The U.S. Mint released a quarter honoring the White Mountain National Forest that covers approximately 750,852 acres in the northeastern U.S.
The wind-whipped peaks that tower above the tree-filled valleys of the White Mountain National Forest have been a symbol of wild America since well before the first New England colonies were established. Now, the natural beauty that has drawn visitors for centuries is featured on an America the Beautiful Quarter released recently by the U.S. Mint. Read more »
Peaceful solace is offered along a lakeshore in the White Mountain National Forest in Maine. It would be difficult for a traveler not to find a site worthy of a great painting or a great photograph. USDA Photo by Bob Nichols.
One of the best destinations to visit in New England is the White Mountain National Forest, with its campgrounds, hiking trails, scenic drives, beautiful landscapes and world renowned fall foliage.
The forest has recently been adopted by the National Forest Foundation as one of its “Treasured Landscapes,” for its on-the-ground restoration needs due to damage from flooding, woody debris, sediment and erosion caused by Tropical Storm Irene in 2011. Read more »
Driving along the Kancamagus Highway on White Mountain National Forest, Lincoln, N.H.
The Weeks Act 100-mile Legacy Trail has recently been unveiled as a virtual self-guided driving tour of the White Mountains in New Hampshire. The tour is named after the watershed conservation legislation of 1911 known as the Weeks Act that led to the creation of national forests east of the Mississippi River. Read more »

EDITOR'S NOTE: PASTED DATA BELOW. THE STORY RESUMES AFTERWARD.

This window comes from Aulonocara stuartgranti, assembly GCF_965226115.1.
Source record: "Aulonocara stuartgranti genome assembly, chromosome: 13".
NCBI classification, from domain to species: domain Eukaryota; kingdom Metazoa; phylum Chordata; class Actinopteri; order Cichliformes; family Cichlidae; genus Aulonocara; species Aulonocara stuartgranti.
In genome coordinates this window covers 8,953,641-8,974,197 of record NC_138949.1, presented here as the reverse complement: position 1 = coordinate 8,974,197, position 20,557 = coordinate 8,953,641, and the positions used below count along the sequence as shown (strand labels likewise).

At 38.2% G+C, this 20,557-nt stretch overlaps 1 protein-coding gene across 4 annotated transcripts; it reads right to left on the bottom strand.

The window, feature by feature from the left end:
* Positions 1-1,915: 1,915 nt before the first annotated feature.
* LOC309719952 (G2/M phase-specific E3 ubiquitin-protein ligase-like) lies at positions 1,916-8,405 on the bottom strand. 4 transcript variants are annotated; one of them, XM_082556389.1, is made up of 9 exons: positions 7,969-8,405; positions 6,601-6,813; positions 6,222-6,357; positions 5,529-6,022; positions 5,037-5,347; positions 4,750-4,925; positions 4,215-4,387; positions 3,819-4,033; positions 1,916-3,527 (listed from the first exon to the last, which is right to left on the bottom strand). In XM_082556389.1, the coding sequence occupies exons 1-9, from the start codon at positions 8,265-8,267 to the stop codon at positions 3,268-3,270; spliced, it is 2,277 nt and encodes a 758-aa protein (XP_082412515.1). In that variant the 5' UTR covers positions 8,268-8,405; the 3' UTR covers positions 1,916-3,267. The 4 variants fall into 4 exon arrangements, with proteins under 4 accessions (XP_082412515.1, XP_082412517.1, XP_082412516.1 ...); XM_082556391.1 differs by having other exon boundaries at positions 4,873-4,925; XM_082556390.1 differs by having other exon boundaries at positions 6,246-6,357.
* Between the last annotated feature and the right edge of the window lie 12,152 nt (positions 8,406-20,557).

Remember the devastating floods in Vermont – the worst in a century – that made national headlines late last August? Hurricane Irene pounded Vermont and the Green Mountain National Forest and New Hampshire and the White Mountain National Forest with up to 12 inches of rain in less than a day. Many communities were left reeling from the massive flood damage for weeks and months in post-storm recovery efforts.
More than 500 road miles and 200 bridges and culverts were destroyed or damaged. Communities were left stranded by the flood’s devastation of the transportation infrastructure. Millions of dollars of property damage occurred. Residents also suffered increased costs related to emergency service access, commuting time and lost tourism revenue. Aquatic life was also harmed when heavy machinery cleared “debris” and reshaped rivers. Read more »